for Vital Living
This is the beginning of a five-part series on senior wellness matters by SFA professional Jan Montague, MGS. Ms. Montague has a Master of Gerontological Studies degree and has been involved in wellness and health promotion for over 25 years. She serves on several international and national Advisory Boards and has authored numerous articles on whole-person wellness. Prior to becoming Vice President of Community Life for Lakeview Village, Lenexa, KS, Ms. Montague was President and founder of Montague, Eippert & Associates, a nationwide consulting service that specialized in the design, development, and implementation of wellness cultures, programs and centers.
Part One of five installments
Why Wellness? Why Now?
Newspapers, magazines, television, radio, and the Internet -- all are constantly reminding us that our population is aging. Haven't we always been aging? Well, yes and no. Never before in our history have we had so many older people living so long. Life expectancy at birth has increased by about thirty years, from 47 years of age in 1900 to about 76 years of age in 1996. Furthermore, demographers predict the number of persons age 65 and older to increase to 69 million by the year 2030. To understand the enormity of growth within this defined market, consider this: In 1980 there were 25.7 million individuals age 65 and older in the United States. From 1980 to 2050, this group is projected to nearly double, from 12 percent to 23 percent of the population.
This demographic switch has numerous implications for both individuals and society; perhaps the most vital is the concern surrounding health care needs and resources. Proponents of the "live longer and healthier" model cite research that indicates older people have increased knowledge and awareness about the importance of health management -- including both traditional and integrative medicine techniques. Research also shows that older people are more health conscious than other age groups and when health promotion programs are available, accessible, and appropriate, older people participate. Information provided by American Sports Data Research in the report Tracking the Fitness Movement showed the 55 and older market leading the way in healthy living, for example:
Individuals 55 and older have the largest percentage (29 percent) of frequent participants in fitness activities, compared to all other groups;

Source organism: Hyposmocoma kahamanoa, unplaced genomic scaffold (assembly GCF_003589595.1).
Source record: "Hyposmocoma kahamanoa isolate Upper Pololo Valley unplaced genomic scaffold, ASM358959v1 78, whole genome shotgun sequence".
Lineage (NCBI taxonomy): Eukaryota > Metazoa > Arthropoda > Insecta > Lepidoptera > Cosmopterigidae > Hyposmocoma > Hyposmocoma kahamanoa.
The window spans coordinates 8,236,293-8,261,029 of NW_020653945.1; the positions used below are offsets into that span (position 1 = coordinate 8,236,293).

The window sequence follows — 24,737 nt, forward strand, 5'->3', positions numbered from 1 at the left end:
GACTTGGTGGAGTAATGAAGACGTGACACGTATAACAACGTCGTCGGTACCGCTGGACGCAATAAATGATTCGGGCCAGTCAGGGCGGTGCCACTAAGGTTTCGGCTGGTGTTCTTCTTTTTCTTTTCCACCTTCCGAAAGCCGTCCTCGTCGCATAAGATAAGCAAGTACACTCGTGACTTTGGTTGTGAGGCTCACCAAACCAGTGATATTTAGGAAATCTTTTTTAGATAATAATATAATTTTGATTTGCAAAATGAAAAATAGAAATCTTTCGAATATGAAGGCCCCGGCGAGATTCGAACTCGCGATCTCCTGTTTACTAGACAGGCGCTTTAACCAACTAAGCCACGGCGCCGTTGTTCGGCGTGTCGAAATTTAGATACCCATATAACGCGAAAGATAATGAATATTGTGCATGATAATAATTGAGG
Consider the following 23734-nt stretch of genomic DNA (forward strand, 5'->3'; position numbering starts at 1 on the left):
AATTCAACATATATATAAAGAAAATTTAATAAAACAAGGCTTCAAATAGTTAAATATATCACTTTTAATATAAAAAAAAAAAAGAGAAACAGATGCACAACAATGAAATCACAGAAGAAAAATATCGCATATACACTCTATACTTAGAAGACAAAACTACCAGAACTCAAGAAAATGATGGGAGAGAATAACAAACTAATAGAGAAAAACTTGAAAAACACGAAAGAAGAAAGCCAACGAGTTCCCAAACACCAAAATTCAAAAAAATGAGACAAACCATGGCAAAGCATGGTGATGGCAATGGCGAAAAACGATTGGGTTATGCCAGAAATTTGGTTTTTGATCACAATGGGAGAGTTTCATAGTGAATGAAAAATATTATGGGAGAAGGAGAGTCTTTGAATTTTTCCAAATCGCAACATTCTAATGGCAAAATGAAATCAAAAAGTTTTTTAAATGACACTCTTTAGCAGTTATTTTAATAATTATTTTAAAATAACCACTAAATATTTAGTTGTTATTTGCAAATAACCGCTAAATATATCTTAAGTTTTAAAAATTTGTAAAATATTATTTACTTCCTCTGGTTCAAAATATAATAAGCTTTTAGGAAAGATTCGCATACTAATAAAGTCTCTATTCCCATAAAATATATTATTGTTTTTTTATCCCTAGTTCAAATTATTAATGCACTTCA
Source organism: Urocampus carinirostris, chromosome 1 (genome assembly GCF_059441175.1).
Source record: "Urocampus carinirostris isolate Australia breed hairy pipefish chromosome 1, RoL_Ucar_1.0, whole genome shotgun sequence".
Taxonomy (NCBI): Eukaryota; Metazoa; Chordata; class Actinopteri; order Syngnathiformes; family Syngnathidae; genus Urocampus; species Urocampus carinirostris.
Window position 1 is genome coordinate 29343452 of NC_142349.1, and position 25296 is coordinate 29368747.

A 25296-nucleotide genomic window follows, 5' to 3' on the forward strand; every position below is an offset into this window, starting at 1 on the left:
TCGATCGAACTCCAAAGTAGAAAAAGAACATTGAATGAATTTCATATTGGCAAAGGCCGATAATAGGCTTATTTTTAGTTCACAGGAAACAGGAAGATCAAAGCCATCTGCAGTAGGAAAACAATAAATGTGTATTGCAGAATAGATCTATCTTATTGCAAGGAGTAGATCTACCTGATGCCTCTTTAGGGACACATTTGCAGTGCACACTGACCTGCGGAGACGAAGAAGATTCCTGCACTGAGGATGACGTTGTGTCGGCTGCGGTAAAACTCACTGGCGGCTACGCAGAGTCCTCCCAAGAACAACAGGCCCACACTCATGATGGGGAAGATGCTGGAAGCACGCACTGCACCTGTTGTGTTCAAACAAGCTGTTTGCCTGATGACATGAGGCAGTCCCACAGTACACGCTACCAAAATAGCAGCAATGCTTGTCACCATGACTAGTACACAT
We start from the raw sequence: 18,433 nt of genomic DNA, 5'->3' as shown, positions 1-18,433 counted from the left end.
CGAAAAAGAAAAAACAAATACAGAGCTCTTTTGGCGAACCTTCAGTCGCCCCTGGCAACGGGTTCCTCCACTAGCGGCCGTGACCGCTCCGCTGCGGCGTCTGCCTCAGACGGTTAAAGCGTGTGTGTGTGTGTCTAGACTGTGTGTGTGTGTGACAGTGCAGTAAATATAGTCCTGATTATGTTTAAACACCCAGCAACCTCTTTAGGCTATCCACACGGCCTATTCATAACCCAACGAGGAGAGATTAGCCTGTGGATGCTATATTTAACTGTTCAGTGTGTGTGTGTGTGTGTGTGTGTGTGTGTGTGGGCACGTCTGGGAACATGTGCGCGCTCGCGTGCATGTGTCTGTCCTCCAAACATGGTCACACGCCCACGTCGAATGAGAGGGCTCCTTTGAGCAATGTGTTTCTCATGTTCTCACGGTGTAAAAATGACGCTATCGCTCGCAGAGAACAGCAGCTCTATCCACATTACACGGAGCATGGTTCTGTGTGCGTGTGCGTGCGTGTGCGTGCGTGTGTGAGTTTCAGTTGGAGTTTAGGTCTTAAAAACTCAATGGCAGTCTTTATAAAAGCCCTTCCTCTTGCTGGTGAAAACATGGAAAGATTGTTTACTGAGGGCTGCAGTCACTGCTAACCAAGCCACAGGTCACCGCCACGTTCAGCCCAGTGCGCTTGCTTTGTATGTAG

The number of people 55 and older who exercise frequently has soared by 75 percent since 1987 to 14.2 million;
2.7 million belong to a health club;
More than a million lift weights twice a week.
However, as the older population increases in numbers and age in the coming years, some fear that medical costs will continue an upward spiral at alarming rates. To address this concern, the wellness concept has emerged as a model that can lead not only to decreased health care consumption, but also to improved health and quality of life for many Americans.
The desire for optimal health as we age -- to be functionally-able for as long as possible -- has people embracing the concepts of wellness as a leading model of health management. The wellness model promotes self-responsibility for health and well-being within all areas of a person's life. This model incorporates a holistic perspective: The whole is greater than the sum of the parts. It integrates, balances, and blends the six dimensions of wellness (emotional, social, intellectual, physical, spiritual, and vocational) into individualized programming. Research shows that for many aging individuals, participation in whole-person health programs slows the aging process and promotes independence.
Click here for Part Two of Whole-Person Wellness for Vital Living, which will address society's new interest in wellness and provide a working definition of the wellness philosophy.)
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